Are you tracking non-revenue water?
Does your utility track non-revenue water (NRW)? Non-revenue water is the term that replaces what was formerly called water loss reporting.
What is non-revenue water?
Non-revenue water is defined as your total system input volume (either water produced or purchased) less billed consumption.
From the chart below you can see that your system input volume falls into one of two categories – authorized consumption or water losses. Each of these are then further divided into two sub-categories – authorized consumption into billed and unbilled authorized consumption and water losses into apparent and real losses.
Non- revenue water is the total of unbilled authorized consumption, apparent losses, and real losses.
Let’s analyze each of these in more detail
Billed authorized consumption
This is pretty straightforward – this is what your utility is in business to do! Billed authorized consumption can be either metered or unmetered, but it is accounted for and you (hopefully) get paid for it!
Unbilled authorized consumption
Unbilled authorized consumption can also be either metered or unmetered. Unbilled metered consumption would include your own facilities if you don’t bill yourself. Examples of unbilled unmetered consumption would be flushing lines or the fire department drawing water from hydrants in your system.
Apparent losses are also broken down into two types – unauthorized consumption and customer meter inaccuracies and data handling errors. Unauthorized consumption is self-explanatory – it’s stolen water or any other consumption without the utility’s authorization.
Customer meter inaccuracies includes meters slowing down over time due to wear and tear. Remember, meters are like people – they slow down, not speed up, as they get older! Metering inaccuracies could also be due to failing to install a compound meter for a multi-unit apartment building and not registering low flows during off-peak times.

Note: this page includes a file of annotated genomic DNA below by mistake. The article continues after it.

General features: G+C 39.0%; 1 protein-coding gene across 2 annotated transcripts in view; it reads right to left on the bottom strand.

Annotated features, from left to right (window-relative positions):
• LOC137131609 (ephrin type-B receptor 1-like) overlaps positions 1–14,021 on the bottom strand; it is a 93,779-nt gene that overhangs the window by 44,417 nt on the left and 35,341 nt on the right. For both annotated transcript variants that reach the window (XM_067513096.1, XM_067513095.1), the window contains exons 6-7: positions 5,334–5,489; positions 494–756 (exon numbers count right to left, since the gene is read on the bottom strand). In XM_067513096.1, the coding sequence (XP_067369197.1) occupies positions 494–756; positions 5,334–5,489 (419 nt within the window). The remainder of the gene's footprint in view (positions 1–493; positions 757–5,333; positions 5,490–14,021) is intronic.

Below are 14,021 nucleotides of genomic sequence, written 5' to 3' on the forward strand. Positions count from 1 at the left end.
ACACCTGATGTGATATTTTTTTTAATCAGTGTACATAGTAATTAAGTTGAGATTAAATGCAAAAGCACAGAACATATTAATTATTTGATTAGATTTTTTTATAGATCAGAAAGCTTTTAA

Data handling errors would encompass such things as meters that are billed using the wrong billing units. For example, if a meter is read in thousands of gallons but billed in hundreds of gallons, the apparent loss is a factor of 10.
Real losses are further defined as leakage in transmission and distribution mains, leaks and overflows from storage tanks, and service connection leaks up to the meter.
Leaks in transmission, distribution, and service lines are what first comes to mind for most people when they think of water loss, but leaks and overflows from storage tanks must also be considered.
The American Water Works Association (AWWA) offers free water audit software to assist with accounting for non-revenue water. They also offer a concise, three page document describing water audits with definitions and performance indicators to help explain the process.
Need help getting started?
If you need help getting started with performing a water audit, please give me a call at 919-232-2320 or e-mail me at firstname.lastname@example.org and I can put you in touch with consultants who specialize in this area.